Experimental Aircraft Association

Chapter 455 Newsletter Enid, Oklahoma

Vol. 03, No. 12

17 Dec 2003 - Celebrating 100 Years of powered flight!

December, 2003 Edition

Home    Newsletters    Chapter Officers    Member List    Photo Album    Links    Membership Form  For Sale  Calendar

We’re Digital! Dave has a new FujiFilm digital camera and is having a blast! A quick shot of the Banana on aviation’s 100th birthday just before taking to the skies over Fairview, Meno, and Enid.





December, 2003 EAA 455 Chapter Meeting and Christmas Party!

The December EAA Chapter 455 Meeting will be held on Sunday evening, December November 21, 2003, 6:00 pm at the Woodring Regional Airport terminal building. It will be the annual Christmas party bash, featuring a pot-luck supper. Members please bring your favorite holiday side dish, Syd and Diann will provide the Turkey. After installation of next year’s officers, the ever-popular "Dirty Santa" EAA Style ($10 suggested limit) will follow.



This is what the "best-dressed snowmen" will be wearing this year at the EAA party! Wonder who’s gonna get "the surprise" this year? Better look the box over really well before you pick it up! ed




November, 2003 EAA 455 Meeting Minutes

The Chapter agreed until someone stepped forward to write the Newsletter, Diann Nelson will send the meeting notes to all the members via e-mail and also a reminder for the upcoming meeting. So, Dave is off the hook (for now I guess)! Young Eagles made the 1 million mark. It was suggested since Mica wouldn't be the Young Eagles Coordinator, that he would agree to take the Newsletter. He was quick to point out that he would still be the Coordinator and in no uncertain terms did he accept the Newsletter offer. We discussed the upcoming Christmas Parties, NW Aero will have the Airport party on the 13th of December (Note! The Woodring party has been rescheduled due to snow to Tuesday evening, 23 December). All were invited and if you do attend, bring a side dish. Our EAA Christmas Party will be on December 21st. We will eat at 6 pm. We will exchange Dirty Santa gifts, $10, bring something you'd like. Some members have agreed to bring the following foods: Syd and Diann Nelson will cook the turkey, also we'll have turkey and noodles. Ron Decker-mashed potatoes and gravy, Gene Martin-potato salad, Don Jones-cake and hot rolls, Ron Hazlett-green bean and bread, Ken Hollrah-pecan pie, Mica Doane-corn and bread. We still need dessert, devilled eggs, salads, relish plate. Members are asked to bring their specialties. Treasurer’s Report: $394.95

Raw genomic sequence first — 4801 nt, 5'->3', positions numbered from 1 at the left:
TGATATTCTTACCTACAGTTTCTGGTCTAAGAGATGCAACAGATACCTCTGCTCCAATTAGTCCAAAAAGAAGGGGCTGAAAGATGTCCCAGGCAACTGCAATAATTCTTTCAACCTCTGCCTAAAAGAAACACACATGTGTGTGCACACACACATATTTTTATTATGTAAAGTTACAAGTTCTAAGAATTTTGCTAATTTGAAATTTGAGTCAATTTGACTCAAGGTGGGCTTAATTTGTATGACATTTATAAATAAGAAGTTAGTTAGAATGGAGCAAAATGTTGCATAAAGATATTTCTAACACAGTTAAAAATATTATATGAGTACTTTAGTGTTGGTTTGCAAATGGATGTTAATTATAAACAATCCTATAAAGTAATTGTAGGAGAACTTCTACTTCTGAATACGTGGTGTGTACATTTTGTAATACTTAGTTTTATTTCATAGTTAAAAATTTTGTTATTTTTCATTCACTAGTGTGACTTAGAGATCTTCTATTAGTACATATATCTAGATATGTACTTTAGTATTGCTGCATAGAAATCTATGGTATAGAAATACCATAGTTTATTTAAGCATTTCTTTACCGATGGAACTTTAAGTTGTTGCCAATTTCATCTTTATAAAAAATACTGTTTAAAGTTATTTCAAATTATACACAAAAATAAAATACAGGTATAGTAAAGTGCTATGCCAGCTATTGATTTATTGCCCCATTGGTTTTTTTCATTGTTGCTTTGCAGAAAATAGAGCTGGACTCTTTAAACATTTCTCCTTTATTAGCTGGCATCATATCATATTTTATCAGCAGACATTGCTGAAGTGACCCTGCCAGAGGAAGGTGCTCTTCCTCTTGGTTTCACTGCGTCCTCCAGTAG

Submitted by Syd Nelson EAA Chapter 455 Secretary


Woodring Christmas Party Rescheduled!

Due to heavy snow on the original date, the hugely popular Woodring Airport Christmas Party has been rescheduled for Tuesday evening, December 23rd, 6:30 pm! Northwest Aero will host the event again, and we encourage everyone to come on out and have a great time! (This is one of our favorite parties of the entire year, ‘cause you can let your hair down and really enjoy yourself.) Elaine has rescheduled the entertainment for the 23rd, and we’re looking for a really big turnout. Dress is casual, bring a side dish - should be really fun!


Military Instrument Approaches now in the IAP books!

You may have noticed that approach chart books and Airport/Facility Directories have gotten thicker (see – size really does matter). Think safety. The FAA added more than 100 military airfields along with about 750 approaches to the publications. "In the past, pilots who wanted the extra safety benefit of having approaches for military bases in case of emergency had to buy and carry a separate publication," said Heidi Williams, AOPA manager of air traffic policy. Military bases are often underutilized and permitting civilian aircraft to use them for instrument training could ease the burden at overtaxed civilian facilities, Williams added. But there are some cautions for non-emergency operations–military airfields require a written request for permission to land, although instrument approaches may be authorized as long as the aircraft doesn't touch the ground. Pilots should also carefully read the remarks sections in the A/FDs so as not to confuse civilian facilities with new listings for military airfields. AOPA's Airport Directory Online will provide the new approach charts early next year.